Alarming! 80% Of Maldives Might Be Underwater By 2050 Due To Climate Change

by Suchismita Pal

With sprawling stretches of aquamarine waters, dreamy white sands, clear blue skies and towering palms, the Maldives remains on the bucket list of every beach enthusiast. But an alarming report has surfaced about the island nation now. Several pieces of research by NASA and the U.S. Geological Survey have revealed that around 80% of Maldives might sink underwater by 2050 due to rising sea levels, according to a report by ABC News.


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Also Read: These Are The Cheapest Months To Visit Maldives From India And UAE

Maldives Might Stop Existing By End Of Century: Maldivian President

The Maldives is a country located in the Indian Ocean, which is made up of 1,200 coral islands. In the last few decades, one-third of the nation has sunk below sea level. Due to the rising sea levels and climate change, experts are predicting that 80% of the Maldives will no longer exist in 2050. This will happen because the country is low lying and most of its land area is less than one meter above sea level.

Global warming is taking a toll on the entire world. It is the reason behind the alarming rise in sea levels. The Maldives, which lies in the middle of the Indian Ocean, might be engulfed by the sea soon if the detrimental effects of climate change continue. The Maldivian president Ibrahim Mohamed Solih has stated at the U.N. Climate Change Conference that if the effects are not reversed, the Maldives might stop existing by the end of the century.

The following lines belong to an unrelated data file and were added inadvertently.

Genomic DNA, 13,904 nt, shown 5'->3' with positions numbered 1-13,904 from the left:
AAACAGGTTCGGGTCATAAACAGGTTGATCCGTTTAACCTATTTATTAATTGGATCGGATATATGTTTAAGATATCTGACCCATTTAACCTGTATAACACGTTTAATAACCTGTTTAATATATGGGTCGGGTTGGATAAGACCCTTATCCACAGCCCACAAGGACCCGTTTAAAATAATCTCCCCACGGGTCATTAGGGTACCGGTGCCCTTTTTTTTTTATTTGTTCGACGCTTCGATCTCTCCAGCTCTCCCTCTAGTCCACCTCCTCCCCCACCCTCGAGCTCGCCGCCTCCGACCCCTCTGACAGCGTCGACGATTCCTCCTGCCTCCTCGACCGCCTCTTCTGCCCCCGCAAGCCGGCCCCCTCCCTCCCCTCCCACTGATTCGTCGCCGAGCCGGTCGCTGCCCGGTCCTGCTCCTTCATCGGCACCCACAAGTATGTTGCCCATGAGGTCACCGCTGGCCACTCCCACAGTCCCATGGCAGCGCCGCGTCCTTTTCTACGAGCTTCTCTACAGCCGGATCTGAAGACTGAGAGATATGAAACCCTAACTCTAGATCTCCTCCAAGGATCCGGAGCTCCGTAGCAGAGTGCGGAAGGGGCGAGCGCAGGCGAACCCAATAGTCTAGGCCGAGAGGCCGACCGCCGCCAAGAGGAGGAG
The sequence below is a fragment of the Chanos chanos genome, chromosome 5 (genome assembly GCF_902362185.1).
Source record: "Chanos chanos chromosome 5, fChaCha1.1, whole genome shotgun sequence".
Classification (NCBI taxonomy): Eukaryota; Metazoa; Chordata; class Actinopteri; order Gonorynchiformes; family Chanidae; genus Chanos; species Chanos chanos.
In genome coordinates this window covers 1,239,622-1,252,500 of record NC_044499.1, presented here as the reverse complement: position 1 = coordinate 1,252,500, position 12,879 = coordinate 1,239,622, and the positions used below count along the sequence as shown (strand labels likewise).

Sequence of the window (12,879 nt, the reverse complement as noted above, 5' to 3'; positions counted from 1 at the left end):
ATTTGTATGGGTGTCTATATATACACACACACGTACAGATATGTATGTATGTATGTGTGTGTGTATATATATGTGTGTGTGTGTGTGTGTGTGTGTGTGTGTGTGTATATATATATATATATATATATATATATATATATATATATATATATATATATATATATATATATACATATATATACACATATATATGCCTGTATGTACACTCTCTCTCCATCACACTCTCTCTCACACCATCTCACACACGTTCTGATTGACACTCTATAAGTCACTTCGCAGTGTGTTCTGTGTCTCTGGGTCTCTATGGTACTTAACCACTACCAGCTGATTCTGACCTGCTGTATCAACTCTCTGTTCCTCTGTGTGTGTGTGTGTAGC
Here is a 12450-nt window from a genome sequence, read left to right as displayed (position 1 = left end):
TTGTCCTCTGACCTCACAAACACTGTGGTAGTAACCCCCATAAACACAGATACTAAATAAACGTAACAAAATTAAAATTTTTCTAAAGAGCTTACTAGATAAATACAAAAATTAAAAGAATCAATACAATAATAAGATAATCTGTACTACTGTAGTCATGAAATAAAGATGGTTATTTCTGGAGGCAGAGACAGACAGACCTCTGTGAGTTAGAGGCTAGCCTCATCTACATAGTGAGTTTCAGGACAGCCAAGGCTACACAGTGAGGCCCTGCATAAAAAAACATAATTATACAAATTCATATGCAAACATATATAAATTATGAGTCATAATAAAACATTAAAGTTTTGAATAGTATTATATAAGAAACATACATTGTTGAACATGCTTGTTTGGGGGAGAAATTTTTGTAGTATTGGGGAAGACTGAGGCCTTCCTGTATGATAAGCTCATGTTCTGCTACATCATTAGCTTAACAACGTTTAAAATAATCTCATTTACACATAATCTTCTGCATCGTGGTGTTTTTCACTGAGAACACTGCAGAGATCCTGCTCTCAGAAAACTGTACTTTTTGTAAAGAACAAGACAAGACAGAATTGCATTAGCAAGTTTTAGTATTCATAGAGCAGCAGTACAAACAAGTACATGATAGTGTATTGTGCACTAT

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Also Read: Goa And Maldives Emerge As The Most Preferred Holiday Destinations Of Indians 

Maldives Is Facing Heartbreaking Challenges Due To Climate Change

The island nation that lures travellers from all across the globe is facing heartbreaking challenges in terms of climate change now. As per reports, erosion and flooding have increased at multifold levels in the Maldives. Even before affecting tourism, this will affect the daily livelihood of the locals. The people of the country might lose their homes to the increasing floods.